Thirdly, the combating of crime and corruption has always dominated the agenda of the ANC and so it too was addressed. It was said that the number of detectives has increased by 19% (effective as from the end of 2009), but it was not clear which ethnic groups were set to dominate the increase. I am saying this because, the same government has always put the phrase “transformation” as part of its agenda and this is read together with the affirmative action policies. It is a known fact that this country has a history of white working class dominance in the high positions, so it would be appreciated if the president could enlighten us on the transformation in the policing services.  Furthermore, it was said that the government was going to attempt to pull the plug on crime by involving broader society. This ever-present item on government’s agenda, is in my honest belief, going to remain an issue unless the systems that are in place to pull a stop on crime begin to be functional right from the top to the shop floor level; because currently, it would appear that the justice system serves only to punish the poor members of society.  Corrupt politicians seem to remain immune.

Fourthly, the access to Health care system was touched upon. The president said that, access to health care system would be improved through a ten point plan.  But if one looks carefully at our health care, one will realize that not everyone has equal access to the system. A symbolic reference could be made to the unemployed people living in rural areas.  Clinics are hard to come by and a large number of people in these areas are living with chronic health conditions such as HIV/AIDS and hypertension.  One remains curious as to how is this system going to be improved and how long is it going to take for government to bring services to the people at this areas?  Maybe it will be addressed through the rural development plan which governments aim to make it a priority.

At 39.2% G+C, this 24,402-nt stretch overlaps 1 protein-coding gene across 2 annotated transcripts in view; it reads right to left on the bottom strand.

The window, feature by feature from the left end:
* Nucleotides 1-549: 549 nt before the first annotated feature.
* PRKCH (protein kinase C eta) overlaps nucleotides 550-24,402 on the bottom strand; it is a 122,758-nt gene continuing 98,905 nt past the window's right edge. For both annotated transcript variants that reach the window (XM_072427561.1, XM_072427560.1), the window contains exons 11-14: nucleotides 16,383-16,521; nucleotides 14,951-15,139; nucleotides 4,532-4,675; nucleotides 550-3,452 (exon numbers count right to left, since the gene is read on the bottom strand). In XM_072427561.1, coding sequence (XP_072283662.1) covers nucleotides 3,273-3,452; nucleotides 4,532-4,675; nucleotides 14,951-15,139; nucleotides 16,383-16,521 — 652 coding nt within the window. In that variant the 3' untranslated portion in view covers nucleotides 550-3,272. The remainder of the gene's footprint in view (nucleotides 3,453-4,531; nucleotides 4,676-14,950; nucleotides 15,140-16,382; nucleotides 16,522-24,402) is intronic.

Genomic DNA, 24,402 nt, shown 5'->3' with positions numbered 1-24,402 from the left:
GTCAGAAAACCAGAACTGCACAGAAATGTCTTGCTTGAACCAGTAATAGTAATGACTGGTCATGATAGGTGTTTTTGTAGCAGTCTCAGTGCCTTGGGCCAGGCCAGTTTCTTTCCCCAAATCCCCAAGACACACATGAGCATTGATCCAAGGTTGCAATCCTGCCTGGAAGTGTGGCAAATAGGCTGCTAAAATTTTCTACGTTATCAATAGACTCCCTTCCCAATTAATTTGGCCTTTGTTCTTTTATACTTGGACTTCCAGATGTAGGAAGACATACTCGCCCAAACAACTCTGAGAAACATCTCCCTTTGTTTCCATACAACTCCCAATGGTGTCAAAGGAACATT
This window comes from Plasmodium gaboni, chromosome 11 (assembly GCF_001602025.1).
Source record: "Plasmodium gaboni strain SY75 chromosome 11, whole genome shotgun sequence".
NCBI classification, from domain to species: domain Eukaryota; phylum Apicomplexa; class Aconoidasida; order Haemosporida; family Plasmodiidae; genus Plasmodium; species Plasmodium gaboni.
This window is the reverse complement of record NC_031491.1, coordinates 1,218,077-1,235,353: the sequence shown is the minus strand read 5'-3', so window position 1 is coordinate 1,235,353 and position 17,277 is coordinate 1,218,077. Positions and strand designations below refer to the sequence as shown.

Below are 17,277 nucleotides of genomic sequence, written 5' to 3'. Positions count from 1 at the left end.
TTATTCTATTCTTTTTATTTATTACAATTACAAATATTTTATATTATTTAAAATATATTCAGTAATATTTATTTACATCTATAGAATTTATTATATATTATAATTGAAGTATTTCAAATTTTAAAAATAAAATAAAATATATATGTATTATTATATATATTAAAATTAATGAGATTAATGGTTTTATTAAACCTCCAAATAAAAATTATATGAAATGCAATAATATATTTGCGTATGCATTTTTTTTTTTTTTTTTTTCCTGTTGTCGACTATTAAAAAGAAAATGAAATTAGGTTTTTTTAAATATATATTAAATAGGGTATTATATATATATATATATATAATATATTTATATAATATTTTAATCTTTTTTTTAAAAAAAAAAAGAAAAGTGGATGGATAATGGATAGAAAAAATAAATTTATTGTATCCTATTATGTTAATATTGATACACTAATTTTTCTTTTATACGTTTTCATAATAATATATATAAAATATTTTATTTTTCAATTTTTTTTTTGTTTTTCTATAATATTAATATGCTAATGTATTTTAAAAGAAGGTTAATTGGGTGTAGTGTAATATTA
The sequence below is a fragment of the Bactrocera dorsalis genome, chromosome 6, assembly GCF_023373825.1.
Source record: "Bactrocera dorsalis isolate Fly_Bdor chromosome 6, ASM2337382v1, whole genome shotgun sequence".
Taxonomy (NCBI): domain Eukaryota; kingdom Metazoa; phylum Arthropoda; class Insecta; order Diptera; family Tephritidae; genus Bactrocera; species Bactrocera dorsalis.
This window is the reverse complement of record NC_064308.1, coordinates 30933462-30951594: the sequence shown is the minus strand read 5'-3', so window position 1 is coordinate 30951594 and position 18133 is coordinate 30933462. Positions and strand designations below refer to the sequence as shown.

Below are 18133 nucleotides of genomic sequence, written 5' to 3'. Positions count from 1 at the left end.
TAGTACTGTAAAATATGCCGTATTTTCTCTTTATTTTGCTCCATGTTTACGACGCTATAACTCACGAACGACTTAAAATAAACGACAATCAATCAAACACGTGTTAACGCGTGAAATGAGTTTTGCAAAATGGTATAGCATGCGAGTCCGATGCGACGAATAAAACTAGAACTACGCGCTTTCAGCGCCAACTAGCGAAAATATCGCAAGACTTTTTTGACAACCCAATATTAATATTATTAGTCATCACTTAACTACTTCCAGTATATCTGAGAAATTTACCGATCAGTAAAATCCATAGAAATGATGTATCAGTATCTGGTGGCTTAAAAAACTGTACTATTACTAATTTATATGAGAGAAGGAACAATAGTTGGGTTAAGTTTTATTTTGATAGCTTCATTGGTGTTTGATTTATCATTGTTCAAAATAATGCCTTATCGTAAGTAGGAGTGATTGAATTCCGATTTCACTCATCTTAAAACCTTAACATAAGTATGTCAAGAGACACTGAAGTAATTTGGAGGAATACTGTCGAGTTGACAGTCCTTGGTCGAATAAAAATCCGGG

Finally, is the matter of the strength of the alliance, which I feel was misleading.  It was said that the alliance is healthier than ever, but, personally I don’t believe that.  Recently, there has been an exchange of ugly statements among the alliance members; with some calling others “white political massacres”, others demanding deployment into the powerful positions, and others saying that the president must serve for the second term.  I am of the opinion that such matters should be discussed within the National Working Committee of the alliance, not in the public eye, because that really is damaging the reputation of our movement.